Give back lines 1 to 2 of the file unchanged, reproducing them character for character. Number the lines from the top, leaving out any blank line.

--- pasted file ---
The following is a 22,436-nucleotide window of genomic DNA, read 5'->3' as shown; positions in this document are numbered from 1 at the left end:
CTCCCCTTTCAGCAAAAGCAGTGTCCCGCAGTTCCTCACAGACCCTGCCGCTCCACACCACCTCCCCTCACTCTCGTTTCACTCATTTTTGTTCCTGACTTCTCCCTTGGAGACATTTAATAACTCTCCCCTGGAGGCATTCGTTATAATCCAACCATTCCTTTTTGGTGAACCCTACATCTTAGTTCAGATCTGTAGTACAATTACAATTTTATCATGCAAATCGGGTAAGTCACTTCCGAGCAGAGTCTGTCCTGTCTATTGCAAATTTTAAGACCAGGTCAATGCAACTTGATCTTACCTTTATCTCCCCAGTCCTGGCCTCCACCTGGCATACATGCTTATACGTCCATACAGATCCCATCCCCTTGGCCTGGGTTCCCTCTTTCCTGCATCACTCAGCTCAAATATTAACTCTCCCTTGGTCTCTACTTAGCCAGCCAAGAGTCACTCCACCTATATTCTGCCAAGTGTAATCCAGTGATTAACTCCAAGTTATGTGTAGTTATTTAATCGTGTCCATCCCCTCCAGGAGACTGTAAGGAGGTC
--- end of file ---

The following is a 22,436-nucleotide window of genomic DNA, read 5'->3' as shown; positions in this document are numbered from 1 at the left end:
CTCCCCTTTCAGCAAAAGCAGTGTCCCGCAGTTCCTCACAGACCCTGCCGCTCCACACCACCTCCCCTCACTCTCGTTTCACTCATTTTTGTTCCTGACTTCTCCCTTGGAGACATTTAATAACTCTCCCCTGGAGGCATTCGTTATAATCCAACCATTCCTTTTTGGTGAACCCTACATCTTAGTTCAGATCTGTAGTACAATTACAATTTTATCATGCAAATCGGGTAAGTCACTTCCGAGCAGAGTCTGTCCTGTCTATTGCAAATTTTAAGACCAGGTCAATGCAACTTGATCTTACCTTTATCTCCCCAGTCCTGGCCTCCACCTGGCATACATGCTTATACGTCCATACAGATCCCATCCCCTTGGCCTGGGTTCCCTCTTTCCTGCATCACTCAGCTCAAATATTAACTCTCCCTTGGTCTCTACTTAGCCAGCCAAGAGTCACTCCACCTATATTCTGCCAAGTGTAATCCAGTGATTAACTCCAAGTTATGTGTAGTTATTTAATCGTGTCCATCCCCTCCAGGAGACTGTAAGGAGGTC